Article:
Plant Roots Form Helices as They Encounter Barriers
The science of how and why plant roots get their shape, it turns out, is a twisted tale.
The science of how and why plant roots get their shape, it turns out, is a twisted tale: Using 3-D time-lapse imaging, physicists, working with plant biologists, have discovered that certain roots, when faced with barriers like a patch of stiff dirt, form helical spring-like shapes.
Surprisingly, the researchers found this root geometry was largely the result of mechanics -- the same mechanics that determine the stability of beams in buildings. When the roots run into barriers, growth causes compression and eventual buckling. The root senses this obstruction and responds by twisting the root tip. These effects combine to give the root a helical geometry.
|Staining the roots and imaging them on a confocal microscope reveals that the roots twist around their axes in the helical region but remain untwisted throughout the rest of the root. Further experiments show that this twisting is a biological response of the root induced by longitudinal forces. Cohen Lab, Cornell University|
From insights gleaned through mathematical modeling, the researchers speculate that the roots are pushing off their environment to get an increased force at their tip, an effect that is enhanced by twisting.
"Evolutionarily speaking, this twisted buckling mechanism improves the fitness of the plant by allowing it to pass through barriers and explore more of its environment," said Cornell University graduate student Jesse Silverberg, first author on a paper in Proceedings of the National Academy of Sciences published online Sept. 24. Silverberg presented the results in February at a meeting of the American Physical Society.
The discoveries were made in the lab of Itai Cohen, associate professor of physics, and the novel experimental setup was conceived several years ago by co-author and former graduate student Sharon Gerbode. The team collaborated with Maria Harrison, the William H. Crocker Research Chair at the Boyce Thompson Institute for Plant Research, to develop a 3-D laser sheet imaging technique for recording plant root growth.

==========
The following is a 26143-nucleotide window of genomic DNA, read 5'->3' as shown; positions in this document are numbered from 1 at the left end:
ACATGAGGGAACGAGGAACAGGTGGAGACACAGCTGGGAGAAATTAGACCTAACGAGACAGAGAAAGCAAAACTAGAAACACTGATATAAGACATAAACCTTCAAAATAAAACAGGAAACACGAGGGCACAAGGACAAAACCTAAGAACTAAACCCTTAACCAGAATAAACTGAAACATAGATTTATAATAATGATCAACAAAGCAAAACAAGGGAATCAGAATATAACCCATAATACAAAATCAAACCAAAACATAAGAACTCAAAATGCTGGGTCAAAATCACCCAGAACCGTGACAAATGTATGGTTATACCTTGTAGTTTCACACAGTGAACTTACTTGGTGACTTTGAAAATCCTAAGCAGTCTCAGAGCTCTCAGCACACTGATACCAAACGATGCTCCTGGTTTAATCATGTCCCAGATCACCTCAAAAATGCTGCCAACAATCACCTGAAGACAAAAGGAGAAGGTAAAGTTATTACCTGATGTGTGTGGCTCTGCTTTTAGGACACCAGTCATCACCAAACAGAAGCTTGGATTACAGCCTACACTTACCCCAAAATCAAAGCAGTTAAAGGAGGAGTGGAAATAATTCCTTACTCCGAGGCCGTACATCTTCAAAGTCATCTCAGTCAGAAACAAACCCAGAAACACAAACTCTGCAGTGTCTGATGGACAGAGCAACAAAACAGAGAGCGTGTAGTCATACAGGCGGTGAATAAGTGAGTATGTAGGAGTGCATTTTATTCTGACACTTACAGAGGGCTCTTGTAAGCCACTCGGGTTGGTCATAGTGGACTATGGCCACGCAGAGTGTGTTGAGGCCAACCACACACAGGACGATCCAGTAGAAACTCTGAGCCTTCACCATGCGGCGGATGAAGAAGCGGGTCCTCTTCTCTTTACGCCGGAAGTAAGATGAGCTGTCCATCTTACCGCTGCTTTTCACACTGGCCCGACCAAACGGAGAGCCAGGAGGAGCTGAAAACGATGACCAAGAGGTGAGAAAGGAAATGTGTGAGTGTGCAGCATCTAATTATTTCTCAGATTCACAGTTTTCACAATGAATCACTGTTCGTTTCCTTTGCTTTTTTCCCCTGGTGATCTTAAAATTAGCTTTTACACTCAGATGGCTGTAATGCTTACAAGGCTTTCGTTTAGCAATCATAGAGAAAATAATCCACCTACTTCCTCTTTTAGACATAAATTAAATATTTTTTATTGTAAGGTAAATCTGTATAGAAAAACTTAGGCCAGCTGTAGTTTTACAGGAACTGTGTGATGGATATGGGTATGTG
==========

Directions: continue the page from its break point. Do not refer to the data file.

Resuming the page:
The setup consists of a laser sheet that illuminates a plane inside a transparent box, which is filled with a dense, translucent gel that acts as the "soil" for the roots. A camera takes a series of images as the box moves through the laser sheet, which effectively scans its contents.
Using software in the lab of Joseph Fetcho in the Department of Neurobiology and Behavior, the researchers then reconstructed 3-D images of how the roots of the legume Medicago truncatula responded to barriers of different stiffness.
Co-author Chris Henley, professor of physics, contributed numerical simulations and mathematical theory on the forces the plants exerted.
The study could eventually assist in breeding crop plants optimized for growth in areas where climate change or over-farming has led to difficult soil conditions, Harrison said.
The results also add to a burgeoning interdisciplinary scientific field that marries biology with mechanics, Cohen added.
"There is a growing community of people trying to trace macroscopic morphologies to microscopic mechanics," Cohen said. "The idea is that mechanics plays an important role in growth -- it's not just genetics, but you have physical things that can produce these types of variations and morphologies, and we see this as an important step forward."
The work was supported by the National Science Foundation, Cornell's IGERT Program in Nonlinear Systems and the U.S. Department of Energy.